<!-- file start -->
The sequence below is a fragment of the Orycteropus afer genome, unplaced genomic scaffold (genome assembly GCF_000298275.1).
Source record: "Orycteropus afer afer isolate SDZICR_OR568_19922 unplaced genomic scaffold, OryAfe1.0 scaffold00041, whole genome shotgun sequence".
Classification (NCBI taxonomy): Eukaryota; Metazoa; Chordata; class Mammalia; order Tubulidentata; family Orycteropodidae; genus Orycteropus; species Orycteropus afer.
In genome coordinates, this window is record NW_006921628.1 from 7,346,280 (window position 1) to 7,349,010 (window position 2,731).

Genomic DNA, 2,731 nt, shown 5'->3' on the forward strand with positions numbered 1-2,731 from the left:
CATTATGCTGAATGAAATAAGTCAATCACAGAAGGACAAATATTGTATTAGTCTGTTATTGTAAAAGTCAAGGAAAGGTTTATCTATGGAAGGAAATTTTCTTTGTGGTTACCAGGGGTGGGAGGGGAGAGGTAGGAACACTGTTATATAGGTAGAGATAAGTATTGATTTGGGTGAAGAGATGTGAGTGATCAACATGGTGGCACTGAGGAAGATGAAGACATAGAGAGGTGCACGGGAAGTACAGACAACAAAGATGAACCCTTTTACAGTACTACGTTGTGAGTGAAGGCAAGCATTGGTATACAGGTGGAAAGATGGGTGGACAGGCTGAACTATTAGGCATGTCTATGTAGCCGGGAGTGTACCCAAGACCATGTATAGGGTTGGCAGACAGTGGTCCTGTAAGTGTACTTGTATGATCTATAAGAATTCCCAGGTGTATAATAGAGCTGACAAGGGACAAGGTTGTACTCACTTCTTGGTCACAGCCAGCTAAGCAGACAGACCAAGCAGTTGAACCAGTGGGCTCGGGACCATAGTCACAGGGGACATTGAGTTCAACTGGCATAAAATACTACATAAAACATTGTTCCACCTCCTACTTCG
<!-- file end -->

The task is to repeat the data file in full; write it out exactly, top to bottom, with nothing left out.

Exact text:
The sequence below is a fragment of the Orycteropus afer genome, unplaced genomic scaffold (genome assembly GCF_000298275.1).
Source record: "Orycteropus afer afer isolate SDZICR_OR568_19922 unplaced genomic scaffold, OryAfe1.0 scaffold00041, whole genome shotgun sequence".
Classification (NCBI taxonomy): Eukaryota; Metazoa; Chordata; class Mammalia; order Tubulidentata; family Orycteropodidae; genus Orycteropus; species Orycteropus afer.
In genome coordinates, this window is record NW_006921628.1 from 7,346,280 (window position 1) to 7,349,010 (window position 2,731).

Genomic DNA, 2,731 nt, shown 5'->3' on the forward strand with positions numbered 1-2,731 from the left:
CATTATGCTGAATGAAATAAGTCAATCACAGAAGGACAAATATTGTATTAGTCTGTTATTGTAAAAGTCAAGGAAAGGTTTATCTATGGAAGGAAATTTTCTTTGTGGTTACCAGGGGTGGGAGGGGAGAGGTAGGAACACTGTTATATAGGTAGAGATAAGTATTGATTTGGGTGAAGAGATGTGAGTGATCAACATGGTGGCACTGAGGAAGATGAAGACATAGAGAGGTGCACGGGAAGTACAGACAACAAAGATGAACCCTTTTACAGTACTACGTTGTGAGTGAAGGCAAGCATTGGTATACAGGTGGAAAGATGGGTGGACAGGCTGAACTATTAGGCATGTCTATGTAGCCGGGAGTGTACCCAAGACCATGTATAGGGTTGGCAGACAGTGGTCCTGTAAGTGTACTTGTATGATCTATAAGAATTCCCAGGTGTATAATAGAGCTGACAAGGGACAAGGTTGTACTCACTTCTTGGTCACAGCCAGCTAAGCAGACAGACCAAGCAGTTGAACCAGTGGGCTCGGGACCATAGTCACAGGGGACATTGAGTTCAACTGGCATAAAATACTACATAAAACATTGTTCCACCTCCTACTTCG